DSP architecture accomplishes both through the use of single-instruction, multiple-data (SIMD) operations and high-efficiency multiply-accumulate operations. SIMD operations allow for high parallelism because they can apply the same algorithm to multiple data points at the same time and reduce the operating time of the algorithm. In turn, this will reduce the active power consumption and save battery life.
A lot of algorithms for analyzing real world data depend heavily on transforming the data through filters and transforms, such FIR, FFT and DCT. Filters and transforms boil down mathematically to summations of multiplications, which are greatly accelerated by multiply-accumulate operations. DSP cores are designed specifically for multiple-accumulates and provide the leading performance. Similar to SIMD, high-efficiency multiple-accumulate operations reduce the processing time and save active power consumption.
Outside DSP architecture
The DSP core does the heavy computational lifting, and it can be greatly enhanced through the SoC architecture around the core. Computational efficiency requires reliable connectivity into the device and fast data management inside the device. A well-designed DSP SoC can further improve the battery life by streamlining the connectivity and data flow.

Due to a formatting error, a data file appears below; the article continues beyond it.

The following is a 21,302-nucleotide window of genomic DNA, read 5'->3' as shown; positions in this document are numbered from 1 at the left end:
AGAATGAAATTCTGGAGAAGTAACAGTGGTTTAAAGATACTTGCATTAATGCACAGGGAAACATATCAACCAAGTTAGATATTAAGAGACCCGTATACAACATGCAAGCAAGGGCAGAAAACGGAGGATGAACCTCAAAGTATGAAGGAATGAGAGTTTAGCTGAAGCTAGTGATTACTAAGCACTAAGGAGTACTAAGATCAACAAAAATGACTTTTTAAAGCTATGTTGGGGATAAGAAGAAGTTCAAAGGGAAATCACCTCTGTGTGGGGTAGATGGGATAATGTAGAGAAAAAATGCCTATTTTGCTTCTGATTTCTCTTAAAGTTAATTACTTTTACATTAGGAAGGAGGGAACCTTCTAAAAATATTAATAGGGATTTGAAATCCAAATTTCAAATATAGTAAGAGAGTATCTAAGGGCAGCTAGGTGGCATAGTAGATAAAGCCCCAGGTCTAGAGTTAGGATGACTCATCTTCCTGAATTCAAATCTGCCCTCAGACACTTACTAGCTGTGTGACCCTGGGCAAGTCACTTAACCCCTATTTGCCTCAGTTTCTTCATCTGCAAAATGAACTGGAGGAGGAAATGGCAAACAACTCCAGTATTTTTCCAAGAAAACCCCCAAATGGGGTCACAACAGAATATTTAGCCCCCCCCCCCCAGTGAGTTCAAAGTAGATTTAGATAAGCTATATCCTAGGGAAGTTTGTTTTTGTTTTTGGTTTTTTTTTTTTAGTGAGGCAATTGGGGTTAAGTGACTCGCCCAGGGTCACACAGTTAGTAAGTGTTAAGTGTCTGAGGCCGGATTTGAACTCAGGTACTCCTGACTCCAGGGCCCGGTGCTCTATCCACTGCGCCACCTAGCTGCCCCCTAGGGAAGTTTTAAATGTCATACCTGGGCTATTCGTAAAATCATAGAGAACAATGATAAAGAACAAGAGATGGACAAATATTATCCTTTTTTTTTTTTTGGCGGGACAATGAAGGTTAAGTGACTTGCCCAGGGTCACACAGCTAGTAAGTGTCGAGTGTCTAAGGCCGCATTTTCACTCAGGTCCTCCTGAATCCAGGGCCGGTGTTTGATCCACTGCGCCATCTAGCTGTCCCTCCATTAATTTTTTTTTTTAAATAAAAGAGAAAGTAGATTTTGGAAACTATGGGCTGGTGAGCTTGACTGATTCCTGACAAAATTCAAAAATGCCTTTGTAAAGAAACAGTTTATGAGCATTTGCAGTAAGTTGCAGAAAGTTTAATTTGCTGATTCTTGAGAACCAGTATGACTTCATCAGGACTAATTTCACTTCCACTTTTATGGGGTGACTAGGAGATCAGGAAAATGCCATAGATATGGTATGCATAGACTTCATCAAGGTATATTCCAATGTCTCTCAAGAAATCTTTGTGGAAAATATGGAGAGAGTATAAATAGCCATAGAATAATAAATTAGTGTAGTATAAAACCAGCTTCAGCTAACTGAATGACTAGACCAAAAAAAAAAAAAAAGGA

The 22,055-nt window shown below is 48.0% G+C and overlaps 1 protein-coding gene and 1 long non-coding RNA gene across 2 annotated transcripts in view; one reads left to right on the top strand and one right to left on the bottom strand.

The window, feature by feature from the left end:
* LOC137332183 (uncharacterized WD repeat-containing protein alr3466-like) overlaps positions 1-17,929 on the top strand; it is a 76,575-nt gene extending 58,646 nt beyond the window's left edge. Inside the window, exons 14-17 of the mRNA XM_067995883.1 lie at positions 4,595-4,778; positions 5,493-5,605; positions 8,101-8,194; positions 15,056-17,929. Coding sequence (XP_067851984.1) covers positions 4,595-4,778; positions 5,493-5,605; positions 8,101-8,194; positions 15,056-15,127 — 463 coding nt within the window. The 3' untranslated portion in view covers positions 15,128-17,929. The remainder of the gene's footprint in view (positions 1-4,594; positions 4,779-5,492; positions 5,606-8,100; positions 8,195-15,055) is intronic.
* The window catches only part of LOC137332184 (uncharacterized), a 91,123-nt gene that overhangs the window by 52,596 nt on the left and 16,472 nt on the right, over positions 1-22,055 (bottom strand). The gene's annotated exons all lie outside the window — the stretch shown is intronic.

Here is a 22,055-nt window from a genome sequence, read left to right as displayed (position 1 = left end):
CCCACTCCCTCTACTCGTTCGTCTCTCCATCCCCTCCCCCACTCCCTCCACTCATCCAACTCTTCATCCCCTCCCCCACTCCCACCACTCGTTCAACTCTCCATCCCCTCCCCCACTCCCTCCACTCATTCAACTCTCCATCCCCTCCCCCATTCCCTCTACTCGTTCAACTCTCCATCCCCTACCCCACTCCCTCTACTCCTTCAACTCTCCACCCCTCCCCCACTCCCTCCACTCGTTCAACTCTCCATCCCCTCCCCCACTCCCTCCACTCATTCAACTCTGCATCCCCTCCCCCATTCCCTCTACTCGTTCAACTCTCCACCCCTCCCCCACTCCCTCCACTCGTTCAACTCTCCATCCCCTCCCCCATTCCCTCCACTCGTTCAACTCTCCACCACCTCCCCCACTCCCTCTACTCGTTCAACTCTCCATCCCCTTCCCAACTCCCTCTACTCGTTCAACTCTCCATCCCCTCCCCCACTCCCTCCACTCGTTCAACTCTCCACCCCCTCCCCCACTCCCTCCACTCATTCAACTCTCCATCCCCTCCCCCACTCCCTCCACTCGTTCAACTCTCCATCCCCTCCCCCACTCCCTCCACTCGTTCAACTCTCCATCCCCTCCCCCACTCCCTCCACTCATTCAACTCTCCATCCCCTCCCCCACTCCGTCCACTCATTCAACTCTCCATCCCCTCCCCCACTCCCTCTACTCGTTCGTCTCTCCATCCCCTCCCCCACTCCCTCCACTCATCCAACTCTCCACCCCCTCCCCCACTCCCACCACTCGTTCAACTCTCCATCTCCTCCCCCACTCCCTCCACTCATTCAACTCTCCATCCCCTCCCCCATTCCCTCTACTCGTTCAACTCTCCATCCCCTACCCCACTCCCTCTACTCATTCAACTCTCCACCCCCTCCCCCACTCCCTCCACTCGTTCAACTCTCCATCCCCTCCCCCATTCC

Connectivity is extremely important to analytics in both industrial and consumer wearable applications as the algorithms depend on external data that must be piped into the device. The DSP SoC tends to include low-overhead and low-latency interfaces to get the data in quickly, such as SPI, I2C and SRIO. This enables fast transmission to improve battery life, while reducing pin count and size through the serial protocols.
Another way a DSP SoC can accelerate the performance and reduce battery power consumption is through the use of on-chip accelerators. The accelerators are optimized to perform a common task quickly while the DSP core idles or calculates in parallel. In a C5517 DSP from Texas Instruments, for example, Fast Fourier Transform (FFT) is a critical part of the algorithm used to extract useful information in applications like audio processing or voice recognition. In order to improve power consumption, the C5517 provides an on-chip FFT accelerator that can improve efficiency several times over other architectures such as Cortex-M4.
Among the available architectures, the DSP core and SoC provide the best balance between computational performance and power consumption. For industrial and consumer wearable applications that depend on battery life, DSPs allow for highly efficient processing to enable smart innovations. DSP devices can help developers create revolutionary technology by optimizing the processing capabilities and preserving battery life.
These optimizations are achieved through smart parallelism inside the computational engine, internal data flow architecture and external connectivity. When selecting a differentiating platform to develop smart battery powered applications, DSP is the right choice.
Filed Under: Rapid prototyping